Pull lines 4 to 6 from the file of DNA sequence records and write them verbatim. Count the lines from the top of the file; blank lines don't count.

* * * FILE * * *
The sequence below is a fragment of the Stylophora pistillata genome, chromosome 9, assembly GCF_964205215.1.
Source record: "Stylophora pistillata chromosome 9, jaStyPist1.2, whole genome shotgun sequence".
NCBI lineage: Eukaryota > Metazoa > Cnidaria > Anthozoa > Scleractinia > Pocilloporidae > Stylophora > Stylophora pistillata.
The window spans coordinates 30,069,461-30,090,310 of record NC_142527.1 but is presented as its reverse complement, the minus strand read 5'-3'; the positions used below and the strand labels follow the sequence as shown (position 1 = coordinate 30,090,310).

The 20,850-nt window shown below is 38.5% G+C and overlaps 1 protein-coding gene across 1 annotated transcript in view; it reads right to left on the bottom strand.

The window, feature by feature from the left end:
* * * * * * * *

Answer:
The window spans coordinates 30,069,461-30,090,310 of record NC_142527.1 but is presented as its reverse complement, the minus strand read 5'-3'; the positions used below and the strand labels follow the sequence as shown (position 1 = coordinate 30,090,310).

The 20,850-nt window shown below is 38.5% G+C and overlaps 1 protein-coding gene across 1 annotated transcript in view; it reads right to left on the bottom strand.

The window, feature by feature from the left end: